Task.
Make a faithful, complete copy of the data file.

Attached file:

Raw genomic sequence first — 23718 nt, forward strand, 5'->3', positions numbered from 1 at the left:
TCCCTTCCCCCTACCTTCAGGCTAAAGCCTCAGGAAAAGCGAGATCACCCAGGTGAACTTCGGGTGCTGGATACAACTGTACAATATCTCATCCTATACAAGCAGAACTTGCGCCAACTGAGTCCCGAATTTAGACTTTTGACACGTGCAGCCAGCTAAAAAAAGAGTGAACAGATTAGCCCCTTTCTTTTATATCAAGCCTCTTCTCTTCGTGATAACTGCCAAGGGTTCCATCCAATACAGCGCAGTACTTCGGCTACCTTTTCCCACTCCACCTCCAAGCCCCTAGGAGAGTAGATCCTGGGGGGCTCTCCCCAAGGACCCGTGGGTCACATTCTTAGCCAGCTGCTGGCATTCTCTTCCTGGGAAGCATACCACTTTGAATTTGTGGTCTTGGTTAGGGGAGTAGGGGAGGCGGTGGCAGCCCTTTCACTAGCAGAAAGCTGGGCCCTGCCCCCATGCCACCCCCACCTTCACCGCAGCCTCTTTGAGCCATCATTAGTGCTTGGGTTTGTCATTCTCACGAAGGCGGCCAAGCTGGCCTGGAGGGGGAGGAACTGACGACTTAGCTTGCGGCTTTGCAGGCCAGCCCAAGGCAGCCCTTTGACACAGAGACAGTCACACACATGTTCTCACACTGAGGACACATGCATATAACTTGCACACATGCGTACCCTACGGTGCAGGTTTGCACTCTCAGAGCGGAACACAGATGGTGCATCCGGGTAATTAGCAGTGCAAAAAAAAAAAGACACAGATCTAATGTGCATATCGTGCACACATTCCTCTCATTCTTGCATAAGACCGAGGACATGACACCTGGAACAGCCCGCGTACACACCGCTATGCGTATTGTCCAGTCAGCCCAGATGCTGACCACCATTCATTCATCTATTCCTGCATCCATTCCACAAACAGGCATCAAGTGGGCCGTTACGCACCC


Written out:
Raw genomic sequence first — 23718 nt, forward strand, 5'->3', positions numbered from 1 at the left:
TCCCTTCCCCCTACCTTCAGGCTAAAGCCTCAGGAAAAGCGAGATCACCCAGGTGAACTTCGGGTGCTGGATACAACTGTACAATATCTCATCCTATACAAGCAGAACTTGCGCCAACTGAGTCCCGAATTTAGACTTTTGACACGTGCAGCCAGCTAAAAAAAGAGTGAACAGATTAGCCCCTTTCTTTTATATCAAGCCTCTTCTCTTCGTGATAACTGCCAAGGGTTCCATCCAATACAGCGCAGTACTTCGGCTACCTTTTCCCACTCCACCTCCAAGCCCCTAGGAGAGTAGATCCTGGGGGGCTCTCCCCAAGGACCCGTGGGTCACATTCTTAGCCAGCTGCTGGCATTCTCTTCCTGGGAAGCATACCACTTTGAATTTGTGGTCTTGGTTAGGGGAGTAGGGGAGGCGGTGGCAGCCCTTTCACTAGCAGAAAGCTGGGCCCTGCCCCCATGCCACCCCCACCTTCACCGCAGCCTCTTTGAGCCATCATTAGTGCTTGGGTTTGTCATTCTCACGAAGGCGGCCAAGCTGGCCTGGAGGGGGAGGAACTGACGACTTAGCTTGCGGCTTTGCAGGCCAGCCCAAGGCAGCCCTTTGACACAGAGACAGTCACACACATGTTCTCACACTGAGGACACATGCATATAACTTGCACACATGCGTACCCTACGGTGCAGGTTTGCACTCTCAGAGCGGAACACAGATGGTGCATCCGGGTAATTAGCAGTGCAAAAAAAAAAAGACACAGATCTAATGTGCATATCGTGCACACATTCCTCTCATTCTTGCATAAGACCGAGGACATGACACCTGGAACAGCCCGCGTACACACCGCTATGCGTATTGTCCAGTCAGCCCAGATGCTGACCACCATTCATTCATCTATTCCTGCATCCATTCCACAAACAGGCATCAAGTGGGCCGTTACGCACCC